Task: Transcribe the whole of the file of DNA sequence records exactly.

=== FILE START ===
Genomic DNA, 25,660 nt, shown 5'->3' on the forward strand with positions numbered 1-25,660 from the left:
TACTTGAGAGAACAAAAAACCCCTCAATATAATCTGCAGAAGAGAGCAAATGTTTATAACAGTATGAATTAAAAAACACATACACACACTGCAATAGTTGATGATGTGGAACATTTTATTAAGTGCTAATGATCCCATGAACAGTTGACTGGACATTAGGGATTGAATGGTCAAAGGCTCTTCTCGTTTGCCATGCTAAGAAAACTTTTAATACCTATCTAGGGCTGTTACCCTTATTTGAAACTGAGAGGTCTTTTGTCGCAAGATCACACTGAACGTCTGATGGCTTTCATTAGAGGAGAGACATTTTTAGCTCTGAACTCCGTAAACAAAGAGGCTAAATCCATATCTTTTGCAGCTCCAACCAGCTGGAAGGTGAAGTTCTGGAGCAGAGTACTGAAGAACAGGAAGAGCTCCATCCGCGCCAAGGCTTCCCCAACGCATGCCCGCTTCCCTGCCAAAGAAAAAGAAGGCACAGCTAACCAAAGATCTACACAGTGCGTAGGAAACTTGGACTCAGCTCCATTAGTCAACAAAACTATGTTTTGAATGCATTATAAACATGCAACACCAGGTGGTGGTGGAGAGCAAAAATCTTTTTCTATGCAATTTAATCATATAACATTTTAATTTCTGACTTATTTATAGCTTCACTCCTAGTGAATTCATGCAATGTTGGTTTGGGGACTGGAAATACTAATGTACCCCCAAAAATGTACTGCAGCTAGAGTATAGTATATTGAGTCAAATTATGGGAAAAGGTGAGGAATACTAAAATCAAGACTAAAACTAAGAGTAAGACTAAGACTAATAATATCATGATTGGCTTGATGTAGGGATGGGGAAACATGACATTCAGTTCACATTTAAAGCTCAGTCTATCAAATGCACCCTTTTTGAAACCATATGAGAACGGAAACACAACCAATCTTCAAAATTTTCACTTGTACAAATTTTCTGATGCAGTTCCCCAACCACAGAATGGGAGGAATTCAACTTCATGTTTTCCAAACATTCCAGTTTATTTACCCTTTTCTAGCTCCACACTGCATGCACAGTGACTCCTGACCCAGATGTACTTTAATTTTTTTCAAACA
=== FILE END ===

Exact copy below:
Genomic DNA, 25,660 nt, shown 5'->3' on the forward strand with positions numbered 1-25,660 from the left:
TACTTGAGAGAACAAAAAACCCCTCAATATAATCTGCAGAAGAGAGCAAATGTTTATAACAGTATGAATTAAAAAACACATACACACACTGCAATAGTTGATGATGTGGAACATTTTATTAAGTGCTAATGATCCCATGAACAGTTGACTGGACATTAGGGATTGAATGGTCAAAGGCTCTTCTCGTTTGCCATGCTAAGAAAACTTTTAATACCTATCTAGGGCTGTTACCCTTATTTGAAACTGAGAGGTCTTTTGTCGCAAGATCACACTGAACGTCTGATGGCTTTCATTAGAGGAGAGACATTTTTAGCTCTGAACTCCGTAAACAAAGAGGCTAAATCCATATCTTTTGCAGCTCCAACCAGCTGGAAGGTGAAGTTCTGGAGCAGAGTACTGAAGAACAGGAAGAGCTCCATCCGCGCCAAGGCTTCCCCAACGCATGCCCGCTTCCCTGCCAAAGAAAAAGAAGGCACAGCTAACCAAAGATCTACACAGTGCGTAGGAAACTTGGACTCAGCTCCATTAGTCAACAAAACTATGTTTTGAATGCATTATAAACATGCAACACCAGGTGGTGGTGGAGAGCAAAAATCTTTTTCTATGCAATTTAATCATATAACATTTTAATTTCTGACTTATTTATAGCTTCACTCCTAGTGAATTCATGCAATGTTGGTTTGGGGACTGGAAATACTAATGTACCCCCAAAAATGTACTGCAGCTAGAGTATAGTATATTGAGTCAAATTATGGGAAAAGGTGAGGAATACTAAAATCAAGACTAAAACTAAGAGTAAGACTAAGACTAATAATATCATGATTGGCTTGATGTAGGGATGGGGAAACATGACATTCAGTTCACATTTAAAGCTCAGTCTATCAAATGCACCCTTTTTGAAACCATATGAGAACGGAAACACAACCAATCTTCAAAATTTTCACTTGTACAAATTTTCTGATGCAGTTCCCCAACCACAGAATGGGAGGAATTCAACTTCATGTTTTCCAAACATTCCAGTTTATTTACCCTTTTCTAGCTCCACACTGCATGCACAGTGACTCCTGACCCAGATGTACTTTAATTTTTTTCAAACA